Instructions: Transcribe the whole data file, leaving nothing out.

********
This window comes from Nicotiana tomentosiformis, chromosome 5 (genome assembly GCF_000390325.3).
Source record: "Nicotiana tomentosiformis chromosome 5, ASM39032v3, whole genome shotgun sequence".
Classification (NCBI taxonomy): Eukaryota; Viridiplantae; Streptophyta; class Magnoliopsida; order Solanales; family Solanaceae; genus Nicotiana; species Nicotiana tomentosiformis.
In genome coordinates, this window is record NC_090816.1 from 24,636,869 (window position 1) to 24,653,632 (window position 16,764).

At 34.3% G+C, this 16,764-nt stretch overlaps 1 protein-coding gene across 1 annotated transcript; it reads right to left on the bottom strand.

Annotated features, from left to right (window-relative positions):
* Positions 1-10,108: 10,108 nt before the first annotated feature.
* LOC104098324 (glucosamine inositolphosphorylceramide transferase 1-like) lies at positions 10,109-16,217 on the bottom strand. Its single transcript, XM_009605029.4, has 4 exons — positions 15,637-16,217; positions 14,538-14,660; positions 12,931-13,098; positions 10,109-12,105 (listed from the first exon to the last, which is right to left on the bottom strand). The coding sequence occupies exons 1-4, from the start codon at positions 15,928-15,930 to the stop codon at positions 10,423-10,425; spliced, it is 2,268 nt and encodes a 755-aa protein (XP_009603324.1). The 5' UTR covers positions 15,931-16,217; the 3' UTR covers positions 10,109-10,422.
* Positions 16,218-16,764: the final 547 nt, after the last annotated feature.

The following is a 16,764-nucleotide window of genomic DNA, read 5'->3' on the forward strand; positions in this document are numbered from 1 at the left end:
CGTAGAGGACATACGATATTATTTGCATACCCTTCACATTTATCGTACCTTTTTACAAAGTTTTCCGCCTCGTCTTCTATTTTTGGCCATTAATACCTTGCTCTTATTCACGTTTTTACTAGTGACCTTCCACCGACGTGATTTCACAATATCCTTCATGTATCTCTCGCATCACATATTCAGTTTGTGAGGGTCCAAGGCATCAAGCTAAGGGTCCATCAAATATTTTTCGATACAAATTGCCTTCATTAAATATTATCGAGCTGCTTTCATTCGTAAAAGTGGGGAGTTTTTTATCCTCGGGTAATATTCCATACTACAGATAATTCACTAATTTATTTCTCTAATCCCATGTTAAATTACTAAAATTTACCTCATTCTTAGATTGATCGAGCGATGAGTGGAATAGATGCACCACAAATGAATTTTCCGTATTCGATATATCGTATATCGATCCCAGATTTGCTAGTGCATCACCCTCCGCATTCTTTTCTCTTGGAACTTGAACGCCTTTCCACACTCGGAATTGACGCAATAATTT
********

This window comes from Nicotiana tomentosiformis, chromosome 5 (genome assembly GCF_000390325.3).
Source record: "Nicotiana tomentosiformis chromosome 5, ASM39032v3, whole genome shotgun sequence".
Classification (NCBI taxonomy): Eukaryota; Viridiplantae; Streptophyta; class Magnoliopsida; order Solanales; family Solanaceae; genus Nicotiana; species Nicotiana tomentosiformis.
In genome coordinates, this window is record NC_090816.1 from 24,636,869 (window position 1) to 24,653,632 (window position 16,764).

At 34.3% G+C, this 16,764-nt stretch overlaps 1 protein-coding gene across 1 annotated transcript; it reads right to left on the bottom strand.

Annotated features, from left to right (window-relative positions):
* Positions 1-10,108: 10,108 nt before the first annotated feature.
* LOC104098324 (glucosamine inositolphosphorylceramide transferase 1-like) lies at positions 10,109-16,217 on the bottom strand. Its single transcript, XM_009605029.4, has 4 exons — positions 15,637-16,217; positions 14,538-14,660; positions 12,931-13,098; positions 10,109-12,105 (listed from the first exon to the last, which is right to left on the bottom strand). The coding sequence occupies exons 1-4, from the start codon at positions 15,928-15,930 to the stop codon at positions 10,423-10,425; spliced, it is 2,268 nt and encodes a 755-aa protein (XP_009603324.1). The 5' UTR covers positions 15,931-16,217; the 3' UTR covers positions 10,109-10,422.
* Positions 16,218-16,764: the final 547 nt, after the last annotated feature.

The following is a 16,764-nucleotide window of genomic DNA, read 5'->3' on the forward strand; positions in this document are numbered from 1 at the left end:
CGTAGAGGACATACGATATTATTTGCATACCCTTCACATTTATCGTACCTTTTTACAAAGTTTTCCGCCTCGTCTTCTATTTTTGGCCATTAATACCTTGCTCTTATTCACGTTTTTACTAGTGACCTTCCACCGACGTGATTTCACAATATCCTTCATGTATCTCTCGCATCACATATTCAGTTTGTGAGGGTCCAAGGCATCAAGCTAAGGGTCCATCAAATATTTTTCGATACAAATTGCCTTCATTAAATATTATCGAGCTGCTTTCATTCGTAAAAGTGGGGAGTTTTTTATCCTCGGGTAATATTCCATACTACAGATAATTCACTAATTTATTTCTCTAATCCCATGTTAAATTACTAAAATTTACCTCATTCTTAGATTGATCGAGCGATGAGTGGAATAGATGCACCACAAATGAATTTTCCGTATTCGATATATCGTATATCGATCCCAGATTTGCTAGTGCATCACCCTCCGCATTCTTTTCTCTTGGAACTTGAACGCCTTTCCACACTCGGAATTGACGCAATAATTT